Godel’s Contributions to Consciousness Part 4

One of Godel’s biographers, Dr. Wang, a rather conservative philosopher himself, concluded that the consequences of Godel’s Incompleteness Theorem for Mathematics included at least one of the following, if not all:

1.        Mathematics is inexhaustible.
2.        Any consistent formal theory of mathematics must contain undecidable propositions.
3.        No theorem-proving computer (or program) can prove all and only the true propositions of mathematics.
4.        No formal system of mathematics can be both consistent and complete.
5.        Mathematics is mechanically (or algorithmically) inexhaustible (or incompletable)

Certainly if mathematics, as the foundation of science, is without limit, that at least suggests that other aspects of reality are also without limit, inexhaustible, and contain “undecidable propositions.” There is no reason that this limitlessness should be necessarily limited to mathematics. Godel actually believed that he had demonstrated the truth of Platonism, but neglected to publish that further proof. This proof certainly does imply that “truths” are discovered from a larger field of reality rather than merely created as an arbitrary convenience.

Godel certainly believed that although brain states might be mathematically determined as measured by such things as electo-encephalograms or brain imaging techniques, nevertheless, neither of those techniques nor any other mathematically based technique could [even in theory] predict or determine the richness of consciousness. He was certainly accurate regarding the limitations of the abilities of digital systems like computers to emulate consciousness, and was a consultant to the Artificial Intelligence community until his death.

Observing Ego

There is a rather delightful aphorism from the yogic traditions, which will paraphrase, and perhaps mangle a bit:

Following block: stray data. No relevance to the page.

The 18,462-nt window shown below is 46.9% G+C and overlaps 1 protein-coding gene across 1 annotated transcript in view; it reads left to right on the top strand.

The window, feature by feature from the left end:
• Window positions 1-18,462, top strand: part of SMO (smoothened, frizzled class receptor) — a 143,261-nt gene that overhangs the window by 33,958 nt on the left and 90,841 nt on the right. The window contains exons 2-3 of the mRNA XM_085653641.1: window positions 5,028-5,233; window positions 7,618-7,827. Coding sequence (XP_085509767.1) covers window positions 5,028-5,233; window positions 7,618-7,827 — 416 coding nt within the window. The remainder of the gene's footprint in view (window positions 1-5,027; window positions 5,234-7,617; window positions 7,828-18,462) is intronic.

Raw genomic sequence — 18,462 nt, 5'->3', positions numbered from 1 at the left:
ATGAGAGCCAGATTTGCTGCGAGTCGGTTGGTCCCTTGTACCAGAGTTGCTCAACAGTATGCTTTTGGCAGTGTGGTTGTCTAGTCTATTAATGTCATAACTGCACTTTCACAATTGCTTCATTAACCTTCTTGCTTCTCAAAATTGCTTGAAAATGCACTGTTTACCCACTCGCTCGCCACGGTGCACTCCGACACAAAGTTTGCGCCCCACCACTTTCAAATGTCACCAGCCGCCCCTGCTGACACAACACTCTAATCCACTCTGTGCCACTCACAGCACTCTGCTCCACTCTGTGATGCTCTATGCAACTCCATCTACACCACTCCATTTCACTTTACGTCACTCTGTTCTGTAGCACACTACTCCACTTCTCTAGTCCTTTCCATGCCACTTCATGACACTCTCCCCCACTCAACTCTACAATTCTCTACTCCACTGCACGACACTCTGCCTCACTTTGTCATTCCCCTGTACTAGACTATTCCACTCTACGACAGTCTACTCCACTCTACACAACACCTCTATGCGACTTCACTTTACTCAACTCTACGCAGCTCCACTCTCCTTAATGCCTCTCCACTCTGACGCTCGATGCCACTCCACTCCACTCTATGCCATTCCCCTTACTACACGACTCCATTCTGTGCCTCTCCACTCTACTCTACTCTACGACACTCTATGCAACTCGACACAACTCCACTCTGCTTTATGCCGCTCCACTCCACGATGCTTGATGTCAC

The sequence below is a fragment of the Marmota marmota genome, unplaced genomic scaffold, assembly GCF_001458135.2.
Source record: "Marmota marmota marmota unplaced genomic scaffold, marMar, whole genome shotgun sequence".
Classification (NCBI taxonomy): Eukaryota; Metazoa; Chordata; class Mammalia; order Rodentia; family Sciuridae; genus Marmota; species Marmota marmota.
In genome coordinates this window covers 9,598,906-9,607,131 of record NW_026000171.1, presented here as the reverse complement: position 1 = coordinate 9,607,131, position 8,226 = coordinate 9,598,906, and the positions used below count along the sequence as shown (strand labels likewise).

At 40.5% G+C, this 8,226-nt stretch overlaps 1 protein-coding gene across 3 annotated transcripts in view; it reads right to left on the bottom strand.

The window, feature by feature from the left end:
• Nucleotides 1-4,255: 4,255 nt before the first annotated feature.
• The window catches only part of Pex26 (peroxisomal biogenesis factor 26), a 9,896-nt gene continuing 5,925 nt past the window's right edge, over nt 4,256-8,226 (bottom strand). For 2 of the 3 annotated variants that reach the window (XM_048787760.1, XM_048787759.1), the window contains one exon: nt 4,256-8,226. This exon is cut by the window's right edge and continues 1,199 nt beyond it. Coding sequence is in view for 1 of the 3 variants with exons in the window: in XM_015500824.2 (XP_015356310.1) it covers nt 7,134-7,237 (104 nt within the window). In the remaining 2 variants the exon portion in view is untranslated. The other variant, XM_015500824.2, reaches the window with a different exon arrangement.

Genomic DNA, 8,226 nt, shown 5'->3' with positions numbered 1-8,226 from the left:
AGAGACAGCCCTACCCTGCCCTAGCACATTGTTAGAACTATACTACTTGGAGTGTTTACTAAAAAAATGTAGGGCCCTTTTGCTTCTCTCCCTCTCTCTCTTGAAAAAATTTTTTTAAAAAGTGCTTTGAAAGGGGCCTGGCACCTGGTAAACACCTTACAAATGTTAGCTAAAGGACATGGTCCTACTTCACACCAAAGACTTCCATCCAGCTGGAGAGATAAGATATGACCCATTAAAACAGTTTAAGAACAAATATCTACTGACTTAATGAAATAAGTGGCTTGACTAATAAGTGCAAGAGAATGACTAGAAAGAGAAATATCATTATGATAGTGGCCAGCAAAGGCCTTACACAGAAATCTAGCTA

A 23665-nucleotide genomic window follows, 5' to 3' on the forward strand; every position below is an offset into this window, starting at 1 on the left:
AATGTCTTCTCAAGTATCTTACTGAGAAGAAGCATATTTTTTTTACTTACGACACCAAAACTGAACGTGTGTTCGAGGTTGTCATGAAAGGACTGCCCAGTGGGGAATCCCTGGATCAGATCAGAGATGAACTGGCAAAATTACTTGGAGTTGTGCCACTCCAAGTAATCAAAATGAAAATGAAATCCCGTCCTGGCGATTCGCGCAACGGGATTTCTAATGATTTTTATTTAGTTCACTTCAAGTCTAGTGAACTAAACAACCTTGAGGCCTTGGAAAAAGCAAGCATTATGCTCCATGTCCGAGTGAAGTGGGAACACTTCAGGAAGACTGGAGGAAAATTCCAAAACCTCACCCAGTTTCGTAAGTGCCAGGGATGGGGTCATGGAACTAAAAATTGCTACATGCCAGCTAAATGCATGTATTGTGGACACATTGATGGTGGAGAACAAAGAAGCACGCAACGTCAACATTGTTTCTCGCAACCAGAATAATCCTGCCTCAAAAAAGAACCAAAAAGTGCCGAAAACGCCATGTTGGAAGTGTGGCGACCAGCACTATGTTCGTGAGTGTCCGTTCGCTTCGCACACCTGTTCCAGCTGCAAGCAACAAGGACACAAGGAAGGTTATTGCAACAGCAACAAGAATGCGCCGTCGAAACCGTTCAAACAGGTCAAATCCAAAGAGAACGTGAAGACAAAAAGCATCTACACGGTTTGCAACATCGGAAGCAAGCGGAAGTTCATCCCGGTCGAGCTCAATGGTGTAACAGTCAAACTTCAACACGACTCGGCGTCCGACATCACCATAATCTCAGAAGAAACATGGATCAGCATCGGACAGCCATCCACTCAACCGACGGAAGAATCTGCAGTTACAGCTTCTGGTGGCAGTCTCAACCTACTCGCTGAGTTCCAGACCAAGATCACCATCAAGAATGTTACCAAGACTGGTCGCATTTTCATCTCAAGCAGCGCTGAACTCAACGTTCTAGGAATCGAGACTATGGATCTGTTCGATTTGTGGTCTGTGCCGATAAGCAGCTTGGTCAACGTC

I have feelings, but I am not my feelings.  I have thoughts, but I am not my thoughts.

This pearl of exceptional wisdom should probably be on a plaque on the wall of every therapist and psychiatrist in the world.  For this is, in essence, the purpose of many forms of psychotherapy.  In cognitive models one learns to identify negative thoughts as not intrinsic to the person.  In psychodynamic models, one learns that we are distinct from the patterns we unconsciously repeat in life.  In family therapy on learns that one is affected by and affects the family system but is not identical to it.  This is the essence of developing an observing ego.


Although epiphenomenalism may be assumed true by both doctors and patients alike, since it seems to match data related to impaired neurological function, some of the research in neuroplasticity refutes the entire concept of epiphenomenalism. Early research demonstrated that when people learn new skills, such as typing or piano, that areas of the motor cortex of the brain actually increase in size to match. Later research demonstrated new brain connections, after some forms of brain injury, sometimes form to areas of the brain which would otherwise have processed information from different areas of function. This process actually restores the lost functioning, even with different areas of the brain processing the information.

Although these studies were fascinating as they showed the neuronal connections and biological functioning of the brain changed as a result of essentially newly learned tasks, some researchers minimized the results with arguments that this was largely a unique ability for repair following injury. One of the more recent studies was a true paradigm changer. In this research, Tibetan Buddhist monks participated in functional brain imaging studies while practicing a compassion based meditation technique. The finding was astounding: monks showed a novel Gamma brainwave pattern in the frontal lobe, which correlated with the subjective sense of blissfulness. This brainwave pattern had never been seen in any non-pathological state before, and its presence and strength was only related to the number of hours of meditative practice. No other demographic factors correlated with the finding, which suggested a clear circumstance in which willed meditative practice altered brain function over extended practice.

Since epiphenomenalism requires that mental process is only an accidental byproduct of neuronal firing, there is no conceivable way that mental process could actually effect the biological structure. This latest research proves just the opposite: that mental process changes the biology of the brain. Clearly then, any form of biological monism cannot account for this research finding. A different model is needed which accounts for the research data.